Any opposition will be violently suppressed. Bremer declared this week: “There are people who are out here, particularly remnants of the old regime...still fighting us. We are going to fight them and impose our will on them. We will capture and if necessary kill them until we have imposed law and order on this country... We dominate the scene and we will continue to impose our will on this country.”
Confronted with such a reality, resistance against US rule is as politically, legally and morally justified as the resistance against Nazi rule in occupied Europe during World War II. The Iraqis taking up arms against foreign invaders are conducting a legitimate struggle against colonial rule. The fact that the former Iraqi government never formally surrendered power to the US forces simply reflects the basic truth that a significant percentage of the Iraqi population did not then, and does not now, accept the legitimacy of any regime imposed by the force of American arms. Moreover, under existing international law there are no legal grounds for any state in the world to do so.
There are clear indications that a relatively organized resistance struggle has already begun to take shape. According to statistics cited by Daniel Smith of Foreign Policy in Focus, US forces were subjected to 131 attacks between June 9 and June 22—including 41 against troop compounds, 26 on sentry or observation posts and 26 on vehicle convoys. On June 23 alone, another 25 attacks took place.
The last nine days have seen dozens more attacks. On Monday, an NBC journalist traveling with US troops was wounded in the city of Fallujah when a rocket-propelled grenade (RPG) was fired into their vehicle. US forces in Baghdad were subjected to two ambushes on Tuesday that left at least six American soldiers and one Iraqi interpreter seriously wounded. Unconfirmed reports indicate that four of the soldiers were killed. Another two US soldiers were injured the same day outside Fallujah, when their Humvee plunged in a deep rut that appears to have been deliberately dug in the road.
Like the Nazis, the Bush administration has responded to resistance with repression. Every day in Iraq, people are being killed or wounded by American soldiers or taken from their homes in the dead of night on “suspicion” they are involved in opposition to the US occupation.
On the weekend, US forces launched their third major operation in less than three weeks to locate Iraqi resistance fighters suspected to be operating among the large Sunni Muslim population in the Tigris river valley between Baghdad and Tikrit. Code-named “Sidewinder,” the operation began in the early hours of Sunday morning with 27 simultaneous raids around the city of Samarra. Thousands of American troops from the Fourth Infantry Division descended upon small villages and towns purported to be guerrilla hideouts. A US official described the operation as a display of “overwhelming combat power.” A total of 61 Iraqis were reportedly detained.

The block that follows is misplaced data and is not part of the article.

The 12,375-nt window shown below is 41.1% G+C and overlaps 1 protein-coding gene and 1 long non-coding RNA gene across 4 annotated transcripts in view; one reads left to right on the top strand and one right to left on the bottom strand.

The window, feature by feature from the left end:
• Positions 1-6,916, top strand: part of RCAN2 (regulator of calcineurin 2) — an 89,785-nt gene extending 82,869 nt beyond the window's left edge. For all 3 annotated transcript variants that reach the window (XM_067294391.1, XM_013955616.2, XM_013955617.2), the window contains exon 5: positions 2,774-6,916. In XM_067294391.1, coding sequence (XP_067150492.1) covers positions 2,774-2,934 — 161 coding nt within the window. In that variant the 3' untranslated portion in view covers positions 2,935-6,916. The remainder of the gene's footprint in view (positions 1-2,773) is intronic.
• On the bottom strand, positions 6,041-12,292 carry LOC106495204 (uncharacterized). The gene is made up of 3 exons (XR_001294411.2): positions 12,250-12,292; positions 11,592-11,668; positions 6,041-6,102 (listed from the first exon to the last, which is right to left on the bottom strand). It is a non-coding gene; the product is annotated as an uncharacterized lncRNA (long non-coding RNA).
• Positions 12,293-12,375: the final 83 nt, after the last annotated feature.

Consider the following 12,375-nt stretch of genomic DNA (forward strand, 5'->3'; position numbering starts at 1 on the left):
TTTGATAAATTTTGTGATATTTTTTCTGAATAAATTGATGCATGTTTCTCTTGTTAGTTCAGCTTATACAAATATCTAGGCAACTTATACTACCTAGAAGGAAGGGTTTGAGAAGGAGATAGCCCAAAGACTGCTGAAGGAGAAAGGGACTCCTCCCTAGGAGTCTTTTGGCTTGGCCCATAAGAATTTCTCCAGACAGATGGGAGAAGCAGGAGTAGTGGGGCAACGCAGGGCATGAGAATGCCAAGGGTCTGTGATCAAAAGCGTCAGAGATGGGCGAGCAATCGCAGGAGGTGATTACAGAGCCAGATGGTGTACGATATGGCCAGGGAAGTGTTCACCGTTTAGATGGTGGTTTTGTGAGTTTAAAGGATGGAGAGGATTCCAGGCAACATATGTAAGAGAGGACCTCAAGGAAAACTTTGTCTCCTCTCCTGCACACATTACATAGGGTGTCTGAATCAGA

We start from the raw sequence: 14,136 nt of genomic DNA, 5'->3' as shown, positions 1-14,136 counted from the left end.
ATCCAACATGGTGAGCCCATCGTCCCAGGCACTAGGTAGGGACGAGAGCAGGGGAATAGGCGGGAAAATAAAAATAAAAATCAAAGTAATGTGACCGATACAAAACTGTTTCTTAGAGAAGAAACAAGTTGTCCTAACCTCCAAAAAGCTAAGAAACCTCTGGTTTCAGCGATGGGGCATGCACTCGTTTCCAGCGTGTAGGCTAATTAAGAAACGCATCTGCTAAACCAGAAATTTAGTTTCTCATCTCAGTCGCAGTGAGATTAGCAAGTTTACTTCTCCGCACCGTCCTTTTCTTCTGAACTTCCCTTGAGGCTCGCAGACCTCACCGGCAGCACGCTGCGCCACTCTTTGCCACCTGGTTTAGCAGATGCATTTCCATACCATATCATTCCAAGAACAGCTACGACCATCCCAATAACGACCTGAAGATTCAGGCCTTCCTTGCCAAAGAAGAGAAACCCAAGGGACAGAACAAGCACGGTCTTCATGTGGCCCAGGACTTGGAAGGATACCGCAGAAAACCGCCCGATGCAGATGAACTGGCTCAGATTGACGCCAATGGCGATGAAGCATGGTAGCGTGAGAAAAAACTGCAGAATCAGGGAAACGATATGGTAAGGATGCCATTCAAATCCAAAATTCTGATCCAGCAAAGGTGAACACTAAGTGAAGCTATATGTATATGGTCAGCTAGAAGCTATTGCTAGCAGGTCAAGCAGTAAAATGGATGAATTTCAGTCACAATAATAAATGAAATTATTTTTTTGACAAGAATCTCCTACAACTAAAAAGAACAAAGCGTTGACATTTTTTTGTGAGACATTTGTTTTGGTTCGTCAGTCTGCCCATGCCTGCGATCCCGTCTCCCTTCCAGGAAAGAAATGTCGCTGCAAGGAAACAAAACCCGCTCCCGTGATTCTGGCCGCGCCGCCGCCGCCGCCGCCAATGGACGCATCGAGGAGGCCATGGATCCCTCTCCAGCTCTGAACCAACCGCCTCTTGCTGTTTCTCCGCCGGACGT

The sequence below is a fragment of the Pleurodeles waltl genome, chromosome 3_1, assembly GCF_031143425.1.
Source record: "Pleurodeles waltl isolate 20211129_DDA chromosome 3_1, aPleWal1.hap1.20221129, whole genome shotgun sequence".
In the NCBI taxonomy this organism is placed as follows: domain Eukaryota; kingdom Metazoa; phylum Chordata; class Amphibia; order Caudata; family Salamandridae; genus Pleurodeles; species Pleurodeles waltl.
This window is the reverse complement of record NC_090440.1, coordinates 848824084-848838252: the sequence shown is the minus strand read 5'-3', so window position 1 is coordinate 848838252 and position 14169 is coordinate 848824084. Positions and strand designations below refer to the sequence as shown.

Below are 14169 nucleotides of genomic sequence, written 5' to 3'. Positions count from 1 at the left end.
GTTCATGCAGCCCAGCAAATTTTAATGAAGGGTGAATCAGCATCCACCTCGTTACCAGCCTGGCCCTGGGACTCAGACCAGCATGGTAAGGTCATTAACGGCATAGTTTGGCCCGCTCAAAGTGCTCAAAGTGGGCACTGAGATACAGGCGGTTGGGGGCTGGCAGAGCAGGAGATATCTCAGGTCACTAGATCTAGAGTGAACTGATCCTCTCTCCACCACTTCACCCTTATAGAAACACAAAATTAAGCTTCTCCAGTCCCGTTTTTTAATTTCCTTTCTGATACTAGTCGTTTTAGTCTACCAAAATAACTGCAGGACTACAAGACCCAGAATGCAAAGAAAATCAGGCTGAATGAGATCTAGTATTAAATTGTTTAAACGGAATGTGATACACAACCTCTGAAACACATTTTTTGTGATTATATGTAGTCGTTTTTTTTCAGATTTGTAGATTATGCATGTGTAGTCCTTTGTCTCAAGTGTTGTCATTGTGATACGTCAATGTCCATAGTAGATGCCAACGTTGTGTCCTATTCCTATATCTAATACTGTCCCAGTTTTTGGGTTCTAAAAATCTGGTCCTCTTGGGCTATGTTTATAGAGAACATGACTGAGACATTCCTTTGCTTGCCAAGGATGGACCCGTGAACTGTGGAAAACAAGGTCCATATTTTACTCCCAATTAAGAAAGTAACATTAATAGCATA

Operation “Sidewinder” follows operation “Desert Scorpion,” which was conducted from June 15 to June 30 and saw over 1,300 Iraqis detained for interrogation during raids on houses and businesses across Baghdad and the Tigris valley.
Despite the repression, the attacks on US forces are increasing. Since George Bush declared “major combat” to be over on May 1, American forces have suffered at least 30 combat deaths, 39 non-combat fatalities and several hundred wounded. While these casualty figures are small, that is little comfort to the families of the 146,000 US military personnel in Iraq whom the Bush administration has placed directly in harm’s way. A significant proportion of the American population now lives with a constant fear that their husband, wife, son, daughter, parent or friend is going to be killed or maimed in Iraq.
Morale among rank-and-file American soldiers is steadily deteriorating. A military police reservist told the Washington Post: “US officials need to get our [expletive] out here. I say that seriously. We have no business here. We will not change the culture they have in Iraq, in Baghdad. Baghdad is so corrupted. All we are here is potential people to be killed and sitting ducks.” An Iraqi policemen hired by the US occupation bluntly told the Post: “Iraqi people hate the Americans.”
The occupation of Iraq is a shameful chapter in American history for which there is only one just remedy: the immediate, unconditional withdrawal of all American and foreign military forces.